Power Rangers | Review


The arrival of a Power Rangers reboot in the present era of superhero overload was so inevitable that the most surprising facet of its 2017 debut is the fact that it’s taken quite so long to morph from the ether. Those able to remember the 1990s Mighty Morphin TV series may have in the intervening years forgotten just how joyfully awful it was, a prime example as it is of the ability of campy nonsense to transcend its own awfulness and achieve a nostalgic status of adoration. There is something admittedly iconic about badass Teletubbies in onesies vocally karate kicking there way through innumerable bad guys.

Astutely aware that such lunacy could never fly in the twenty-first century multiplex, this new Power Rangers, under the stewardship of director Dean Israelite, eschews its more flamboyant (Lycra) origins in favour of a more tech-savvy affair; foremost among the updates being the ninja suits themselves, remodelled seemingly on Marvel’s Iron Man. Unfortunately, however, instead of mastering a contemporary feel, the film stumbles somewhere around the early noughties as a rather dated call back to ‘classics’ (feel the sarcasm burn) like 2004’s Thunderbirds or the Spy Kids series. Whilst it feels a somewhat redundant requirement to critique a film which is a reboot of a TV series that was itself a patchwork of appropriated shots from a Japanese original, as lacking in originality, Israelite’s Power Rangers has the word formula running through its centre like a stick of Blackpool rock. If you’ve seen [Insert Film Here] before – specifically one that involve troubled team of outsiders coming together, under the guidance of an older male mentor, against all odds to face a rising foe – you can pretty much call the shots here.

Dacre Montgomery plays Jason Scott (/Mr Fantastic/Captain Kirk/Percy Jackson/etc.) the unsuspecting leader of the unprepared group and so it’s he who surrogates us into the story. Jason is a golden boy gone to rot; he’s a former college sports champion who’s turned to the dark side, as it were, which here involves daft cow-based exploits apparently? His father (the US The Office’s David Denman) has all but given up on him: ‘Just when I think you’ve found the dumbest thing that you can possibly do,’ he says, ‘you do something dumber’ – a line, ironically, which does rather haunt the film in its progressively overlong runtime.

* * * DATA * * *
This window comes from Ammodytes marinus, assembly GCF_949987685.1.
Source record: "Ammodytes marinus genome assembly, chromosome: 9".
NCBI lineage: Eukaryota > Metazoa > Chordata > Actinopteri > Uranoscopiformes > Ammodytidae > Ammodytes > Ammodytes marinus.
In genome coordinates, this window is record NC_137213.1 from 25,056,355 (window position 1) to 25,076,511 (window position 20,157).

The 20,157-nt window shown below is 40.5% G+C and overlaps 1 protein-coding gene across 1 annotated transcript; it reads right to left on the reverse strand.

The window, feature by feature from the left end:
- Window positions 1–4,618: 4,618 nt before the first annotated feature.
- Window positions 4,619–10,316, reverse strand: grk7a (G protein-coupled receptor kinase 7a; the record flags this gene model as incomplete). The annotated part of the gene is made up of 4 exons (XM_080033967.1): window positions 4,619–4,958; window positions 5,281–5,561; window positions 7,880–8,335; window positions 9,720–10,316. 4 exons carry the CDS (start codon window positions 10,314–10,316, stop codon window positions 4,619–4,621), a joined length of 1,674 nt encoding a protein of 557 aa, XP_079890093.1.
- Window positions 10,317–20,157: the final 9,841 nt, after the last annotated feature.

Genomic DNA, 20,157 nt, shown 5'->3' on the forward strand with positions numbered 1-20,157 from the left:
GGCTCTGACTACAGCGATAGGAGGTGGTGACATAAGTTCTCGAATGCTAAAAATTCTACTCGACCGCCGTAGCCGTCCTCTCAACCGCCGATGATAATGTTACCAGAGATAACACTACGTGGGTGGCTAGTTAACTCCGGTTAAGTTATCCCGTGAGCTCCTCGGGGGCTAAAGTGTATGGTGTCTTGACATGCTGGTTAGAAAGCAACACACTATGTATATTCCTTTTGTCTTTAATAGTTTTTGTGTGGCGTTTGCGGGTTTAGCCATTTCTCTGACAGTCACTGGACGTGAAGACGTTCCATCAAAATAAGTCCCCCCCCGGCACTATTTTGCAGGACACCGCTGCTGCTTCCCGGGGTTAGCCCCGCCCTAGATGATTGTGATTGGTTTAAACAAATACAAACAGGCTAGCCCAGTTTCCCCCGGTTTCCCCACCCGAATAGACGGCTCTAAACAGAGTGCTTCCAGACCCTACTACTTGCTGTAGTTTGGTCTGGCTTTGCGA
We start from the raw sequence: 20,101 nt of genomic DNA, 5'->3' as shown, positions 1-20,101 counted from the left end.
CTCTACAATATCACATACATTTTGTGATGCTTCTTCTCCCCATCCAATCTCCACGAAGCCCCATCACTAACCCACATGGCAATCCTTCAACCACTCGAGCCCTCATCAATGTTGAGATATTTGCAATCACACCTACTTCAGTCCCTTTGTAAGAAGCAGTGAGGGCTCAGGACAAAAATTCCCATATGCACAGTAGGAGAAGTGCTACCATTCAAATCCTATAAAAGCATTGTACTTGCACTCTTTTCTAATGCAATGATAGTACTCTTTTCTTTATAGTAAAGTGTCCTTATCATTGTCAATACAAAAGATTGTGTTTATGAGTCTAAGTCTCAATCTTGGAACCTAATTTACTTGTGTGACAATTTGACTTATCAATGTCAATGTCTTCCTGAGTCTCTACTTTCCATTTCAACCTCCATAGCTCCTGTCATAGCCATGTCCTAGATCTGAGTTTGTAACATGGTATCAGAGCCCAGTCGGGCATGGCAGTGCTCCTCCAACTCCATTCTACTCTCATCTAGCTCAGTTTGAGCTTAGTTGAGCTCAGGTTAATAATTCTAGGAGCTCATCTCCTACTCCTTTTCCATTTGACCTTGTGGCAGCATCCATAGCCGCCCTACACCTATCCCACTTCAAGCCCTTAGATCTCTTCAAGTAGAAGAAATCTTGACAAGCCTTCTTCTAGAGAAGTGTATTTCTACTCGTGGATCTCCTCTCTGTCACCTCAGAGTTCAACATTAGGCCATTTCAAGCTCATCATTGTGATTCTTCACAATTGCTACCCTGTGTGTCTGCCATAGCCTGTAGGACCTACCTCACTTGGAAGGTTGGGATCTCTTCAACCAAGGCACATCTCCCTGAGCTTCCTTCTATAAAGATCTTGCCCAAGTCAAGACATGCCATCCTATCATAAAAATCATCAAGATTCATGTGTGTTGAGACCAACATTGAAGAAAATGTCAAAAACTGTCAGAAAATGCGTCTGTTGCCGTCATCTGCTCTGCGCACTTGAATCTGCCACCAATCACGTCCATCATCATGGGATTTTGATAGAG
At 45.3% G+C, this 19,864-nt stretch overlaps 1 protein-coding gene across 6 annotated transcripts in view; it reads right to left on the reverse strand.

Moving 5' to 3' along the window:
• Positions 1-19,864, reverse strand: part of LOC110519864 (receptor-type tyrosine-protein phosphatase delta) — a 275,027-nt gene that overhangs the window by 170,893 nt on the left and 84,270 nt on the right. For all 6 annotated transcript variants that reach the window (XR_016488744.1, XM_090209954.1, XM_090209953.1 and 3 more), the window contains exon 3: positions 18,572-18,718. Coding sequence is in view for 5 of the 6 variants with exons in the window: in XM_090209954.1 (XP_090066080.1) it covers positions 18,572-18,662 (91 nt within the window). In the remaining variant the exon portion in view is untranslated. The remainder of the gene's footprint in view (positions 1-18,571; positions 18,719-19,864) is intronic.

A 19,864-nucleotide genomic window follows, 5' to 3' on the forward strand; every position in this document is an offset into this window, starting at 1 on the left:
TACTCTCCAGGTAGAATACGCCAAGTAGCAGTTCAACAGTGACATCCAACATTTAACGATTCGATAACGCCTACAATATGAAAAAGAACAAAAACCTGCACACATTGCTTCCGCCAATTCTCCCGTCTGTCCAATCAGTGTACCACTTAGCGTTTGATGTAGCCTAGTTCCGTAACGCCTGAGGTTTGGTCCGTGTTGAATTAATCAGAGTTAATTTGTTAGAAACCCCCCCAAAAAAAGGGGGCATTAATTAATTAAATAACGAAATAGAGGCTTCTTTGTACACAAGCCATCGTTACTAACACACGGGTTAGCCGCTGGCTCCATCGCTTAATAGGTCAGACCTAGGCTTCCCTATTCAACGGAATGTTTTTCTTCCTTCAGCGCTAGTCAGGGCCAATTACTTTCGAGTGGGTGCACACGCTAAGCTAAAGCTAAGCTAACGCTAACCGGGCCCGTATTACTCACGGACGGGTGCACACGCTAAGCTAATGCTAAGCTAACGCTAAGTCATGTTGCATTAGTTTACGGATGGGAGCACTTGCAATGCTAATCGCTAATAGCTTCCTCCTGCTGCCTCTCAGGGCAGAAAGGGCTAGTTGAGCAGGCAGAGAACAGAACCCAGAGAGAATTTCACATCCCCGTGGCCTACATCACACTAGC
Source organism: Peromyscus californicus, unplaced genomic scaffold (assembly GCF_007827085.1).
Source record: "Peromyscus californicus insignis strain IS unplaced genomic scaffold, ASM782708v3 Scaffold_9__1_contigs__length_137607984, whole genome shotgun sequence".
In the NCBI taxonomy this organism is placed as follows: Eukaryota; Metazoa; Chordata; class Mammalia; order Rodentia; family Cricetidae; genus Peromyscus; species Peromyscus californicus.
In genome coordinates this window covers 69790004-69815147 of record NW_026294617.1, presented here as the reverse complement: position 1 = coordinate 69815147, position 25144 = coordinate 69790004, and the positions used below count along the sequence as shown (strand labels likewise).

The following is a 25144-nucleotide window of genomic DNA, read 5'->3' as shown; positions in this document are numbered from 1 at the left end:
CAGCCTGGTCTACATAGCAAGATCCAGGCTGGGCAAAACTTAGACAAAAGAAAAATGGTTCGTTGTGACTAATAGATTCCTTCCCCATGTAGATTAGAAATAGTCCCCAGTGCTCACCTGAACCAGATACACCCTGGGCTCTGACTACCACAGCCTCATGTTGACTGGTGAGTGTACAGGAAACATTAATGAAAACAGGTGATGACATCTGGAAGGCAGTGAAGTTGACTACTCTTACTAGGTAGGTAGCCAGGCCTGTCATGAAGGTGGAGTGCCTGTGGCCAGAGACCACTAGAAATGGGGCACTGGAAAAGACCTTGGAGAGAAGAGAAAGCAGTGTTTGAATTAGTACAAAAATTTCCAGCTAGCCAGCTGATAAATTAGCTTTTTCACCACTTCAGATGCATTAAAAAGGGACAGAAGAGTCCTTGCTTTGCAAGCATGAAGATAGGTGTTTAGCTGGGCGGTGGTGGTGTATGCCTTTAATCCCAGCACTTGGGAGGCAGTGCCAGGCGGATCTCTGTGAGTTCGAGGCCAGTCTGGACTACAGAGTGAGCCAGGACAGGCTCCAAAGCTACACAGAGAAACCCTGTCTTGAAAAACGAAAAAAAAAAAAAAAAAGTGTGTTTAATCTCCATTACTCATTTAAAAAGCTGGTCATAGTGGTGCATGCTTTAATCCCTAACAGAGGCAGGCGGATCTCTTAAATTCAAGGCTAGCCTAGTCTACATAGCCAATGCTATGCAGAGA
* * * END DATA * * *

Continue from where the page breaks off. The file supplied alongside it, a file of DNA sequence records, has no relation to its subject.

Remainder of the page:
The other rejects (interchangeably characterised, but likeably performed by Naomi Scott, R J Cyler, Becky G and Ludi Lin) have various issues to deal with themselves, including Cyler’s Billy who’s autistic – which here means: the comedy black guy – and G’s Trini who flies the LGBT flag/gets repeatedly referred to as ‘strange girl’. Through a handy spot of contrivance, these dysfunctional adolescents happen to all be in the right quarry at the right time to each discover a power coin that will go on to imbue them with generic jumpy/punchy superpowers. About 30ft beneath them, meanwhile, is a spaceship inhabited by wall-etched, floating pin art head of Bryan Cranston’s poor-man’s Patrick Stewart, Zordon, and his quirky robot assistant Alpha 5 (Bill Hader). In the film’s prologue we are shown Zordon, the original Red Ranger, as having planted these very power coins that are heroes unearth a few dozen millennia later in a half-arsed bid to defeat the evil Green-Ranger-gone-rogue Rita Repulsa (Elizabeth Banks), who coincidentally happens to be returning too about twenty minutes into the film. After sixty-five million years, Rita’s still intent on stealing the Zeo Crytal, source of the Power Rangers’ power, and, to make matters worse, she’s also formed a monster made entirely of gold, called, wait for it…Goldar.